Using JMP to analyze the data, AHS can cross all donor categories and look holistically at individual records. For example, at the time of a new pet adoption, AHS can determine if a family has ever adopted, boarded or trained an animal with the agency before. They can see if a child has attended an AHS summer camp or if a family member has volunteered or participated in a fundraising event.
With this 360-degree view, AHS can personalize communication with the family, strengthening the relationship between stakeholder and organization, and strategically driving engagement to the next level.
A third turning point came when an older gentleman arrived at AHS with a check. His sister had died and, in her will, asked him to sell her house and donate the proceeds to AHS. Although this was not the first time AHS had received a bequest, it was the first such gift since AHS adopted JMP. Now, as part of a planned giving project, AHS is building a JMP profile of those who have created a legacy that includes the organization. They can now identify possible planned giving prospects and tailor communications with this group. It’s smart, strategic and helps ensure a healthy future for the organization.
As these discoveries were unfolding, AHS executives turned their attention to fundraising.
They wear pink feathered boas, cowboy hats, sweaters, scarves, wigs, tutus, tie dye and tartan – and that’s just the dogs. Each spring, pets and their owners come from miles around to join the AHS Walk for Animals. It’s an easy 2.5-mile walk and it’s the society’s primary fundraising event each year. Seven years ago, the walk raised more than $1 million, but each year that number drops. Why? With help from JMP, AHS is now able to answer – and address – that question.
Until recently, organizers had only anecdotal information about the walk. They knew pet owners loved the event; they believed they had a loyal following. In 2014, AHS conducted a brief survey among participants. An analytical look at the results broadened the agency’s perspective.
Retention was the first big surprise. AHS learned by analyzing participation trends that planners needed to replace more than a third of the walkers every year. The ease of building models in JMP allowed Reul to create a profile of walker retention.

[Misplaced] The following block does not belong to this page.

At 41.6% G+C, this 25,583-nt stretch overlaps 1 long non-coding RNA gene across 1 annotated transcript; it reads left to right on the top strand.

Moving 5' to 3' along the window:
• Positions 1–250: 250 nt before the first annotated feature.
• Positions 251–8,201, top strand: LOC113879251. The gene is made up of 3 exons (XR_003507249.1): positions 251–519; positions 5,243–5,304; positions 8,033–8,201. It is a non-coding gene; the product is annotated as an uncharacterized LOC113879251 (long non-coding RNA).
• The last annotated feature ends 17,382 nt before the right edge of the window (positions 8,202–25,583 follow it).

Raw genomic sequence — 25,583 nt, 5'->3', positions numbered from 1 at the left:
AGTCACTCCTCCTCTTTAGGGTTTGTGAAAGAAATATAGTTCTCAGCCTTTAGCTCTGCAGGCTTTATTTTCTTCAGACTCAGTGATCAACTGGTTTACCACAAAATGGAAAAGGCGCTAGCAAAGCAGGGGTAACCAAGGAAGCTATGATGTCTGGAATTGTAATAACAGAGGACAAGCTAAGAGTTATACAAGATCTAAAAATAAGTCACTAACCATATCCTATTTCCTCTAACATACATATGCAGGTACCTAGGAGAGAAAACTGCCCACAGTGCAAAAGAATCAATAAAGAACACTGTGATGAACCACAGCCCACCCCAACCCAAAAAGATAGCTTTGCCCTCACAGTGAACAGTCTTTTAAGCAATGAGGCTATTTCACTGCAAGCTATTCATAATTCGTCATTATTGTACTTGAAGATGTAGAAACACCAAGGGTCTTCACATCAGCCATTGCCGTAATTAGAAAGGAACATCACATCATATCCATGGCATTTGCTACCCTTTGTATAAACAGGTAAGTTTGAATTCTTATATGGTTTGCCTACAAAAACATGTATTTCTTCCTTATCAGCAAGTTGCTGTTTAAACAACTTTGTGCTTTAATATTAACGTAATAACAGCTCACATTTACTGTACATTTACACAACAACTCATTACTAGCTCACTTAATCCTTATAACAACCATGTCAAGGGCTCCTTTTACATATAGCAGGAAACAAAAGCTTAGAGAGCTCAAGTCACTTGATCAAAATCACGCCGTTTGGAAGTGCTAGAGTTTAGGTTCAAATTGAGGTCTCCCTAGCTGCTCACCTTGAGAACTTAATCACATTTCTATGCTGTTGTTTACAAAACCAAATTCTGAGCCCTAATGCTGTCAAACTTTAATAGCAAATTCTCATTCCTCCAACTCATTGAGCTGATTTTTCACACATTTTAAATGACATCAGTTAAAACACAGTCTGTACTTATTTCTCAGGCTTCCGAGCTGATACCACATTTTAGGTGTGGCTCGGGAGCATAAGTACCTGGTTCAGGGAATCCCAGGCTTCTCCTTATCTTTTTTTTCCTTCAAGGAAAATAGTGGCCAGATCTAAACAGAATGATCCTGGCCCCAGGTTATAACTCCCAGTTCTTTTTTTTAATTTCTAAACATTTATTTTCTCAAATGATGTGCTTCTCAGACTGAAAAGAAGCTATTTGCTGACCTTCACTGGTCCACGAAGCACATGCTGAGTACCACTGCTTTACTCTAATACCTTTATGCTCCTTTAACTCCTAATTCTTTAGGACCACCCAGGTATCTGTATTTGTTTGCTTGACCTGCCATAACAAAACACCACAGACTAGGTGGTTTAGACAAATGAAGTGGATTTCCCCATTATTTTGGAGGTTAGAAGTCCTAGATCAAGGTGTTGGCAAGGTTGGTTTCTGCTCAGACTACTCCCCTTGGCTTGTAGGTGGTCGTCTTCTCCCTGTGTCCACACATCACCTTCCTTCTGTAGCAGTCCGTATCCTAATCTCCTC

“I literally misted up when I saw Rob take something that would have taken us weeks to do in our system of exports and reports and [with JMP] he could just do it with a click. It blew me away,” Prather says. “Now we are making decisions, changing our marketing for the walk. We’re just starting to have those conversations, and we’re coming up with lots of ideas.”
With JMP, AHS was able to construct profiles of the best fundraisers, isolate key reasons they participate and determine who will walk again. From this, organizers can predict not only who the high fundraisers will be next year, they can also project how much money will be raised.
To understand more fully who participates in the walk, AHS applied a GIS component to their analysis. The resulting map revealed there were participants from all points north, south and west. But from the east? Not so much. The Mississippi River proved to be the great divide. AHS President and CEO Janelle Dixon explains: “Several years ago, there were two walks each year – one in Minneapolis and another in St. Paul. After the merger, we united our walks, holding one large event in Minneapolis. Looking at this map, we realized no one in St. Paul was ‘crossing the river’ to be part of the walk.” As early as 2016, the walk may once more extend to both sides of the river.
“JMP helped us see we needed to do things differently,” Dixon says. “Now we can be much more precise in who we talk to and in what we say. We can thank people for their participation and encourage them to join us again.”
Their current JMP file contains almost a gigabyte of data. It is 420 columns wide, and 300,000 rows deep. Says Reul: “What we did with JMP I can’t imagine being able to do with any other program, and we’re really just getting started.”
In less than a year, JMP has helped AHS employees learn more about their constituents – who they are and how they engage with the organization – than in the previous six years. For the first time, AHS can be intentional and strategic in the marketplace.
“The numbers tell our story. But what you must understand is that when we see numbers in JMP, they aren’t ‘just’ numbers,” Dixon explains. “They represent the number of lives we can impact. These ‘numbers’ are animals we can care for and save.
“JMP helps us work more effectively and more efficiently,” she adds. “It’s making it possible for us to do what we set out to do.”
Source: Animal Humane Society, 2013